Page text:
On March 22, 2016, Mohamed was found to have violated the terms of his supervised release in state court. (Tremont Decl. ¶ 10.) After serving a term of imprisonment for that violation, Mohamed was returned to ICE custody on June 8, 2016 - not on the basis that he had violated the order of supervision imposed when he was first released from ICE custody (which required, among other things, that Mohamed not violate any criminal laws), but on the grounds that there was once again a significant likelihood of removal in the reasonably foreseeable future. (Tremont Decl. ¶ 11; Tremont Ex. at 29.) Travel documents were requested from the Somali embassy a few days later. (Tremont Decl. ¶ 12.) Three months passed without procurement of the necessary travel documents, but ICE elected to keep Mohamed in custody, not only on the finding that there remained a significant likelihood of removal in the reasonably foreseeable future, but also on the new finding, based on the prior criminal proceedings, that Mohamed “appear[ed] to be a threat to the community.” (Tremont Ex. at 30.) Three months later, ICE once again refused to release Mohamed, this time solely on the basis that his removal from the United States was likely in the near future. See Tremont Ex. at 31 (“A travel document from the Government of Somalia is expected, therefore you are to remain in ICE custody at this time.”)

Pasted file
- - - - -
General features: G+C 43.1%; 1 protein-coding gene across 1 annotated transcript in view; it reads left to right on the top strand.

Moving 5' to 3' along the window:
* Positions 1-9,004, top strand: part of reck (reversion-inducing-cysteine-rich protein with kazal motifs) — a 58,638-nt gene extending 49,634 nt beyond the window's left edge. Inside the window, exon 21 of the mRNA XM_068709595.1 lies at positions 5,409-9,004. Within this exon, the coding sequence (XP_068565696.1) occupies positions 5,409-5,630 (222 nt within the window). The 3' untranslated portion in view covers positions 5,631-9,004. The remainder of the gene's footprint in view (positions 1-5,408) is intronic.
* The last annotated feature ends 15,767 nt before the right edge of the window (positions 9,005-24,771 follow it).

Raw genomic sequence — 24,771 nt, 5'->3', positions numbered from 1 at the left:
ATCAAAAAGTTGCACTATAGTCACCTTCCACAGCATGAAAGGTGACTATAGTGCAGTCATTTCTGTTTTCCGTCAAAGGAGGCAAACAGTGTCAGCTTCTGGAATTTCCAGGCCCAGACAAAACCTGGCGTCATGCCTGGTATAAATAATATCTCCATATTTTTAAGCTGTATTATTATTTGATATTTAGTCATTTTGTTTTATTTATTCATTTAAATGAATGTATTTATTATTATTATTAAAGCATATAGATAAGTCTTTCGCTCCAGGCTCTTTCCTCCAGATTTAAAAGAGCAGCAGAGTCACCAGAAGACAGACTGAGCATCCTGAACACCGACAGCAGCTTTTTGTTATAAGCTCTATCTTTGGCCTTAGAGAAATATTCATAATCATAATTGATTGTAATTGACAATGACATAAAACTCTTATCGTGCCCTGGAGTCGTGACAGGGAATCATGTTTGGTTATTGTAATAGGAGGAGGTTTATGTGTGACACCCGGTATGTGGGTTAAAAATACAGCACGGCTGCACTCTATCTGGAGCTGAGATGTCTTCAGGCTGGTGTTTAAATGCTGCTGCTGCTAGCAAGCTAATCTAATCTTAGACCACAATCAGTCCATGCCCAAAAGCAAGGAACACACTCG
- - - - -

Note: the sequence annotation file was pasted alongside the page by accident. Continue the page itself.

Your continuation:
In the interim, Mohamed filed his habeas petition, alleging that he was entitled to release from custody because the aggregated terms of detention imposed upon him by ICE-that is, the period of detention from August-November 2015, along with the period of detention beginning on June 8, 2016 and continuing through the date the habeas petition was filed-exceeded the 6-month presumptively reasonable period proscribed in Zadvydas. (Habeas Pet. ¶ 17.)[2] In response, the government argued that Mohamed's release was delayed due to the postponement of the Somali elections. (Tremont Decl. ¶ 16.) Mohamed maintained in his reply that this removal was not reasonably foreseeable because his request for travel documents had been pending for over six months with no response from the Somali embassy, and the government's evidence that removal was imminent consisted largely of the say-so of a single ICE officer.

         The long-postponed Somali elections were finally held on February 8, 2017. See Somalia's Mohamed Abdullahi Farmajo Chosen as President, BBC News, http://www.bbc.com/news/world-africa-38904663 (last visited June 5, 2017). Travel documents were not forthcoming, however, because Mohamed remained in ICE custody as of May 22, 2017. That day, this Court ordered the government to provide an update within four days as to Mohamed's status in light of the long-since-passed elections in Somalia. (Doc. No. 8.) One day before this Court's deadline for response, Mohamed was released from ICE custody on an order of supervision. (Voss Ex. at 1-2, 6-8.)

         II. Analysis

         A. Zadvy ...